This whimsical dark comedy provides an empathetic and nuanced view of schizophrenia that is a far cry from past portrayals of the illness.
Award-winning actress Sally Hawkins (The Shape of Water) stars as Jane, a delicate woman whose mental health has spiralled ever since she was left at the altar.
Suffering from bouts of depression and paranoid schizophrenia, she navigates her suburban world in a drowsy, medicated state with only her family to support her.
And what luck to find herself with the most unsupportive family in existence.
Her silent father (Robert Pugh) looks on as oppressing mother Vivian (Penelope Wilton) makes everything about herself.
Cruel sister Nicola (Billie Piper) causes trouble, and her other sister Alice (Alice Lowe) is well meaning but treats her like a child, fixating on Jane’s problems whilst failing to recognise her own.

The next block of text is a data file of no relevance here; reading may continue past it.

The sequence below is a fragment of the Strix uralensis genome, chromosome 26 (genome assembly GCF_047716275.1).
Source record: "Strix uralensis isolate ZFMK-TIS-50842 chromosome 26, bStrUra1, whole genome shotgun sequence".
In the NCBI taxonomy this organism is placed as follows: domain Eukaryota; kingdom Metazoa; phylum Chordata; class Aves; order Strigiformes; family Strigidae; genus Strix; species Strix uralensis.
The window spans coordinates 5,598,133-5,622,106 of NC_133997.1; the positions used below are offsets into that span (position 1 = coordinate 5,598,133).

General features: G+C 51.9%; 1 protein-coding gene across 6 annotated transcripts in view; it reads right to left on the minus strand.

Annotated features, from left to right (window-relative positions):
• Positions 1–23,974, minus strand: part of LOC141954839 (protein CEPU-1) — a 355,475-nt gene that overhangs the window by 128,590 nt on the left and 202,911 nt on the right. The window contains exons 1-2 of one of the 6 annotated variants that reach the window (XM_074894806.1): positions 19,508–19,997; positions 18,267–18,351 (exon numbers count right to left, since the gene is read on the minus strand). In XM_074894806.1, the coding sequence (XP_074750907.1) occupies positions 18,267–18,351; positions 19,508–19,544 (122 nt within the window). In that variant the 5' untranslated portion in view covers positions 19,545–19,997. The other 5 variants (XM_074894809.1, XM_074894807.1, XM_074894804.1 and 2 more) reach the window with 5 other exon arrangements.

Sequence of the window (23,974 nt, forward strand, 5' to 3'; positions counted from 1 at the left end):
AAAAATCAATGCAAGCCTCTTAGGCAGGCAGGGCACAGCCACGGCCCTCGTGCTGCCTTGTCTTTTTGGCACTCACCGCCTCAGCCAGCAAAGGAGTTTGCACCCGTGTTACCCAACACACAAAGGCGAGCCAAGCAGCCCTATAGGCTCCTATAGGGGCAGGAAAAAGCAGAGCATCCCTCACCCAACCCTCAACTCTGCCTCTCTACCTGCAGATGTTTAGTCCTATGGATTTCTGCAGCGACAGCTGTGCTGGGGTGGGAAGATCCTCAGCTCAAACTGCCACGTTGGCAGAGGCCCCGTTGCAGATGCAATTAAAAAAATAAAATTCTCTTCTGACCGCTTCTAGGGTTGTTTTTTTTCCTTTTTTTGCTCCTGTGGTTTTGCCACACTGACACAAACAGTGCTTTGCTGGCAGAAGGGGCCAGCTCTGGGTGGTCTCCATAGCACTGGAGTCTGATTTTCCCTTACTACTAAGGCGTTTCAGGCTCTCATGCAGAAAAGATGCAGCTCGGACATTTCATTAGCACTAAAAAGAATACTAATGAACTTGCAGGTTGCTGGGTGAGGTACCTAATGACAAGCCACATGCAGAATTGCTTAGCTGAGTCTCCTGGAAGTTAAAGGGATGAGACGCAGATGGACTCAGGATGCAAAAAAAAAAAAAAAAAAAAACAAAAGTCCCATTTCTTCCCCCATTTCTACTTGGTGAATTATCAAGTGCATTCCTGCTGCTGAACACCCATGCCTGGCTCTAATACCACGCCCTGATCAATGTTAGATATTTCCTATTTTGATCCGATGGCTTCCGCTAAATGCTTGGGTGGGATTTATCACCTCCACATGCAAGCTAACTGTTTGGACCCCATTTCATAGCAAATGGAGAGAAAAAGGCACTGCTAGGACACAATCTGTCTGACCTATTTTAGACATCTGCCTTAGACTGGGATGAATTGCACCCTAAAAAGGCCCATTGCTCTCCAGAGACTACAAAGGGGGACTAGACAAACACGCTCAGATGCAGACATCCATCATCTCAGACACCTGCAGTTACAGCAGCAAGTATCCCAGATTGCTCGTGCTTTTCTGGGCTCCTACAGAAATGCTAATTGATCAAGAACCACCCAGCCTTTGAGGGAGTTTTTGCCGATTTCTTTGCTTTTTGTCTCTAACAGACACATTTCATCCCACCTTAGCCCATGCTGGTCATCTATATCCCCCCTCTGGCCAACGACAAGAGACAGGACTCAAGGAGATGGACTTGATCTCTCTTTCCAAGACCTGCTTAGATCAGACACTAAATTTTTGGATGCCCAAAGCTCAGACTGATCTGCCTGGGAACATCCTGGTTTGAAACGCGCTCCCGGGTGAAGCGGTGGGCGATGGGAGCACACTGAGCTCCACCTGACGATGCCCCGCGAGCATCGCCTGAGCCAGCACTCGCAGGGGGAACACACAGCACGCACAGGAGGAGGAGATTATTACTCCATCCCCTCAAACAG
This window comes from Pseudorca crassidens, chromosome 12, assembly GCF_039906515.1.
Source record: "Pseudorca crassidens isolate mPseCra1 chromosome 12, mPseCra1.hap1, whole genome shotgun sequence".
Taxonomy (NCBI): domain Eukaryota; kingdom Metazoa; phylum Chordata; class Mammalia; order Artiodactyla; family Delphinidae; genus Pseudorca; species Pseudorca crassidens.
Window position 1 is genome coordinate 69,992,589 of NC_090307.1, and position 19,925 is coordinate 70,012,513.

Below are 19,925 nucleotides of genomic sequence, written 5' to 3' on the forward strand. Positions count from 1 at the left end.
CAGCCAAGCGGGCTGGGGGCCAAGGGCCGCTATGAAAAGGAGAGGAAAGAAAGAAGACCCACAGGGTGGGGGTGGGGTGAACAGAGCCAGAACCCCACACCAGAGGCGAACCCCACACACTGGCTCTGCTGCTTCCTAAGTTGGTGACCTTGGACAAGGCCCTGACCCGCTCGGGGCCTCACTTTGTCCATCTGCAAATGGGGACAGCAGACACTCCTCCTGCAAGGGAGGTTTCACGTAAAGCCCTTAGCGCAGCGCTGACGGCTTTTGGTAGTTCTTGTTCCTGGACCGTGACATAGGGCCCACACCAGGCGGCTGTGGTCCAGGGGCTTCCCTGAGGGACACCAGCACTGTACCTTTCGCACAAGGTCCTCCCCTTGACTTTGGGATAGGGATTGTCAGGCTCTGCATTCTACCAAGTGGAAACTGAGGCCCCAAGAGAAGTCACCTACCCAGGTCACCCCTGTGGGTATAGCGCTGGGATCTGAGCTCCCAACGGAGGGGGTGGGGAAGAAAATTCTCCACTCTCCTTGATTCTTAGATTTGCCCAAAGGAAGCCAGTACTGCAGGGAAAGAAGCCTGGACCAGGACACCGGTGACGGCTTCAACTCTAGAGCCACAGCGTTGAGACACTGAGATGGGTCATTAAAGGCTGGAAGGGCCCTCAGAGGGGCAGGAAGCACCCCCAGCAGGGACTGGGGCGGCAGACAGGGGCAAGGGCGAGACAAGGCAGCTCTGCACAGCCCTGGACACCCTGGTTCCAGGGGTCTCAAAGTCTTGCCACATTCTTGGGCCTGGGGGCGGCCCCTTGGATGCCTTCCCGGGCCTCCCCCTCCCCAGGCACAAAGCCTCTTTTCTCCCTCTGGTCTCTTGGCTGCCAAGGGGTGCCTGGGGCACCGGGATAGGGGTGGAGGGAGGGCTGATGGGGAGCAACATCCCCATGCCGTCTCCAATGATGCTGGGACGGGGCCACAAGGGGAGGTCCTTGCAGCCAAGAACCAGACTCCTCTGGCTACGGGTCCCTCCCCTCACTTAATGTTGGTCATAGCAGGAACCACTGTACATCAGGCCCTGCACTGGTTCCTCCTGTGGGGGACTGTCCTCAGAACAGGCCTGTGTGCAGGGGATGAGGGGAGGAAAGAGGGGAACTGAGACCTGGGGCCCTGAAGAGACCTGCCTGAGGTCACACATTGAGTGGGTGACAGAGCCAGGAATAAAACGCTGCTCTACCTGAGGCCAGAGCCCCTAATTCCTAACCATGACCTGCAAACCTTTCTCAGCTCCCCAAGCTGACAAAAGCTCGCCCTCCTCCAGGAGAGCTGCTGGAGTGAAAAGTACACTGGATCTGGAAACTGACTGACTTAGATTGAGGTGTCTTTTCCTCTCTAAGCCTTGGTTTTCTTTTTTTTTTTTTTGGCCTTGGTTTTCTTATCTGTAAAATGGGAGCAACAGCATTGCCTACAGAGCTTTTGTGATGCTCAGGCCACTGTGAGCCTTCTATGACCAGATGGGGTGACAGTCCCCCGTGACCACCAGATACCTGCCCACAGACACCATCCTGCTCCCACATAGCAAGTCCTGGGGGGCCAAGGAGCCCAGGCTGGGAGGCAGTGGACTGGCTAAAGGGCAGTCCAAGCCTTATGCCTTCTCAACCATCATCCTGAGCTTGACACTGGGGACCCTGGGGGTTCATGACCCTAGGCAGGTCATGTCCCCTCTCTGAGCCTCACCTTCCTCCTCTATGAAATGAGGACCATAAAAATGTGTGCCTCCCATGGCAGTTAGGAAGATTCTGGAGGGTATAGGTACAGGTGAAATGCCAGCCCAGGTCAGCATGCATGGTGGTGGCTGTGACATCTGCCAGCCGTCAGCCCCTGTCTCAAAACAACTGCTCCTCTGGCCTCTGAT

But sparks fly when she meets oddball Mike (David Thewlis) and suddenly Jane is hopeful for the future.
What’s most captivating about the film is the way we experience everything through Jane.
What she hears, we hear too – a phone constantly ringing, radio stations blaring harmful messages and a faceless voice demanding her devotion.
Much of the time you can’t be sure what’s real.
This feeling is amplified by writer and director Craig Roberts who dips into multiple genres throughout, with glimpses of horror and a rom-com montage reflecting Jane’s mental state.
Eternal Beauty isn’t without comedy too, as Jane often infuses the scene with humour, her mannerisms catching the other characters off guard.
Scenes between Jane and Alice’s son had me laughing out loud, as the poor boy is totally bemused by the absurdity of his aunt.
Roberts has said in interviews that Jane’s character is based on a family member who he wanted to pay tribute to by highlighting her illness as a superpower rather than something that holds her back.
The film really shines because of this, as it shows that being ‘normal’ does not equal happiness and Jane holds a power that her family members don’t.
A journey of acceptance, Eternal Beauty will take you by surprise and leave you thinking about it for a long time afterwards.
Eternal Beauty is available to stream on Curzon Home Cinema, BFI player and Amazon Prime.